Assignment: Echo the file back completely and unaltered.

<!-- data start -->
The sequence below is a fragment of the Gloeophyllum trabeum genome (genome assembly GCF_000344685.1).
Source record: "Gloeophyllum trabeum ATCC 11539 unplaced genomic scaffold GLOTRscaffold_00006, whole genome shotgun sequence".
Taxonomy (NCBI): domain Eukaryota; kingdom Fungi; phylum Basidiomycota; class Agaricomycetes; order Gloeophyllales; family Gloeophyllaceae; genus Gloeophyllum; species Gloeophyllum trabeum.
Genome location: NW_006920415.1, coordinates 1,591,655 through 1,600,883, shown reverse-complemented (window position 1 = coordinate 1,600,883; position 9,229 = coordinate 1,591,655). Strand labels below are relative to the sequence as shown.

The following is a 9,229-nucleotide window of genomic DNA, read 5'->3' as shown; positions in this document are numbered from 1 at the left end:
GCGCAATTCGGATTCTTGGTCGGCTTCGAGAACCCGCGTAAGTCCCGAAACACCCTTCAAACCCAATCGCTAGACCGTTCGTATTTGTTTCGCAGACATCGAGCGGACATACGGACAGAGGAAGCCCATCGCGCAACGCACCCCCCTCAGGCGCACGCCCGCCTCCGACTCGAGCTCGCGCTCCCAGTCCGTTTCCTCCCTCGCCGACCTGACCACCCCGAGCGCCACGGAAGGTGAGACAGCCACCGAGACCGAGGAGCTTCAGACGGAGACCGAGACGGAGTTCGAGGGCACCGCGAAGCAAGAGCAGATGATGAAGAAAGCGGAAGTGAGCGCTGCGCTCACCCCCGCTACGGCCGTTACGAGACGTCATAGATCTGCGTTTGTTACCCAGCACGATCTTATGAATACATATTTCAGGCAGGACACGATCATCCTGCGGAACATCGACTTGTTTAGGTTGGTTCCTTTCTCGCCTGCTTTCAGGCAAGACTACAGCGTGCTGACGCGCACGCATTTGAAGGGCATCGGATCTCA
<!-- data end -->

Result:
The sequence below is a fragment of the Gloeophyllum trabeum genome (genome assembly GCF_000344685.1).
Source record: "Gloeophyllum trabeum ATCC 11539 unplaced genomic scaffold GLOTRscaffold_00006, whole genome shotgun sequence".
Taxonomy (NCBI): domain Eukaryota; kingdom Fungi; phylum Basidiomycota; class Agaricomycetes; order Gloeophyllales; family Gloeophyllaceae; genus Gloeophyllum; species Gloeophyllum trabeum.
Genome location: NW_006920415.1, coordinates 1,591,655 through 1,600,883, shown reverse-complemented (window position 1 = coordinate 1,600,883; position 9,229 = coordinate 1,591,655). Strand labels below are relative to the sequence as shown.

The following is a 9,229-nucleotide window of genomic DNA, read 5'->3' as shown; positions in this document are numbered from 1 at the left end:
GCGCAATTCGGATTCTTGGTCGGCTTCGAGAACCCGCGTAAGTCCCGAAACACCCTTCAAACCCAATCGCTAGACCGTTCGTATTTGTTTCGCAGACATCGAGCGGACATACGGACAGAGGAAGCCCATCGCGCAACGCACCCCCCTCAGGCGCACGCCCGCCTCCGACTCGAGCTCGCGCTCCCAGTCCGTTTCCTCCCTCGCCGACCTGACCACCCCGAGCGCCACGGAAGGTGAGACAGCCACCGAGACCGAGGAGCTTCAGACGGAGACCGAGACGGAGTTCGAGGGCACCGCGAAGCAAGAGCAGATGATGAAGAAAGCGGAAGTGAGCGCTGCGCTCACCCCCGCTACGGCCGTTACGAGACGTCATAGATCTGCGTTTGTTACCCAGCACGATCTTATGAATACATATTTCAGGCAGGACACGATCATCCTGCGGAACATCGACTTGTTTAGGTTGGTTCCTTTCTCGCCTGCTTTCAGGCAAGACTACAGCGTGCTGACGCGCACGCATTTGAAGGGCATCGGATCTCA